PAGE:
But, at the end of the first turn, I dominated the battlefield. Completely. Mark's efforts were in a shambles and he was flummoxed. It was great to see. But as turn two started up, he went to work methodically trying to turn the tide. He had some luck there. He was able to break through my left flank late; I didn't have much strength there to repulse that assault. He used his gunships to great effect, chewing me up with strafing runs. He worked hard with what he had to deny me an advance and to chip away at full-strength units to hobble their effectiveness. It worked. He also tried the Terminator Marine-in-the-backfield trick, which I'd expected, but in a slightly different way. I didn't have the needed power to handle the Terminators, and I also had plans to attend to with troops elsewhere, so he was able to hack away at several formations. I made a gamble here, too, that he could be defeated elsewhere in the battlefield even as he attacked me in the rear (ha ha), in a way that didn't give him too many of the victory points and gained me lots of important ones. It sorta worked, but at a very high cost.

I should also mention the role of luck in this game. Like so many paper-and-pencil, table-top simulation, and card games of war, there's a need to replicate the role of chance in battle. Great victories and defeats have often hinged on small moments of luck. To introduce that random element, dice are used in Epic to determine outcomes. It's imperfect, but necessary. In this game, I had great luck in the first turn, but Mark's luck improved in the second and into the third. Dice rolls kept Mark's gunship of troops off the board for another turn. They also let his troops rally at the end of turns while keeping too many of mine broken and unusable.

By the time of turn three, I was still dominating the middle and his end of the battlefield, but he was sowing trouble all across my home territory and marshalling lots of troops from off-table to join the fray. When the drop pods arrived, he managed to nearly destroy my largest force in a single action; even before the dropped troops got into battle. His Terminators were still there, too, and his left-flanking maneuver was quite successful. But I was running wild across his area, and he needed to waste time dealing with me. By the time he could focus on his actions with the Terminators and dropped Marines, the time allotment for the game was almost over. He had a lot to kill and clean out, mostly remnants of detachments he'd beaten up earlier, but not quite enough time to do it. Also, I had some incredible luck with troops that should never have been able to take the attacks they did. It wasn't enough to stop him, much less defeat his forces, but he was slowed down.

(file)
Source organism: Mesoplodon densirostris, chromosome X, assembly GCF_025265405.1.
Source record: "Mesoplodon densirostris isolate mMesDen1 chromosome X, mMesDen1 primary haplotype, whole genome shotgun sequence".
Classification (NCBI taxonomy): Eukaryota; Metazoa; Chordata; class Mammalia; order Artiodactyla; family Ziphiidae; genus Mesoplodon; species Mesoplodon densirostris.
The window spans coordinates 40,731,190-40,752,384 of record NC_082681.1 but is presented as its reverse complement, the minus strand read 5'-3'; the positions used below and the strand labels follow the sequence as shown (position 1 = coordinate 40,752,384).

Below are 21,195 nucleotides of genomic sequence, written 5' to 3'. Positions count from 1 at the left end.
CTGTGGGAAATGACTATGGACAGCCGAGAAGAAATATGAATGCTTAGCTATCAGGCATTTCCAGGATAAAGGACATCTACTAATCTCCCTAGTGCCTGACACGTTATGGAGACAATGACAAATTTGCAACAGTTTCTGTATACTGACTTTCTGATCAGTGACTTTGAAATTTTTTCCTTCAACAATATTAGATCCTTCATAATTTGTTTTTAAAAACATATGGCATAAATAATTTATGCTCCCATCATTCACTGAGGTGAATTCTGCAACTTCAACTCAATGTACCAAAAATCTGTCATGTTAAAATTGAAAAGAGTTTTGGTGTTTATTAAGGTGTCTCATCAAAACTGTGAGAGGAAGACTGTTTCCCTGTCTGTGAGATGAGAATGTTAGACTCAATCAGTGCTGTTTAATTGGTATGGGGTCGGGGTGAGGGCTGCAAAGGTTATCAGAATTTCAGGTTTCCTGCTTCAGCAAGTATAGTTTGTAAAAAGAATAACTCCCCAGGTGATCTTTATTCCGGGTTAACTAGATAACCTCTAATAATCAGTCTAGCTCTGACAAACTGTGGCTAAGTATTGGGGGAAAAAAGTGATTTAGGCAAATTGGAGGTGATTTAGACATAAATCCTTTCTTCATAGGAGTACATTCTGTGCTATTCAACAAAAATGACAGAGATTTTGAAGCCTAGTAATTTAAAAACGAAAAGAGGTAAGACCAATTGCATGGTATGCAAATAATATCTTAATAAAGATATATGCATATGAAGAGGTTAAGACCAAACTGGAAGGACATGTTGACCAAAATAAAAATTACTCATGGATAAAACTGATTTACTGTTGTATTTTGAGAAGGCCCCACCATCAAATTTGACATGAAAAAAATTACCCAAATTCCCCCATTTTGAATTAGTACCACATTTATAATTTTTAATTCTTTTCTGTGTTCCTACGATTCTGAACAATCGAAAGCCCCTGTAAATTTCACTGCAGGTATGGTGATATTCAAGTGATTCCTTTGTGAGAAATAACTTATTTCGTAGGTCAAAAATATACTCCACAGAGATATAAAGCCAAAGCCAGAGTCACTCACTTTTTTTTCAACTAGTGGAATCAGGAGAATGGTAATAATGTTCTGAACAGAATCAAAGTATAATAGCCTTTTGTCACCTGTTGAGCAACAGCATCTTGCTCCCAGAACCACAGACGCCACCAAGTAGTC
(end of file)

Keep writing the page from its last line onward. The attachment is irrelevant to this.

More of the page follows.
Slowed enough that when, at the end of turn three, we checked for victory conditions, I was ahead 3-0! I was stunned. It was the second time I felt like my decisions had led my troops to victory, messy as it was. But it was the first time I felt like I'd made a decisive win. It was great. I'm beginning to believe, as Mark once suggested, that I can really do well at this. I used to enjoy chess and boardgame wargames when I was in my teens and twenties, which is why I enjoy Epic. It has the same "general with an army" feel to it. There are lots of rules and exceptions to learn, but that's coming, and I can feel my mind sharpening because of it.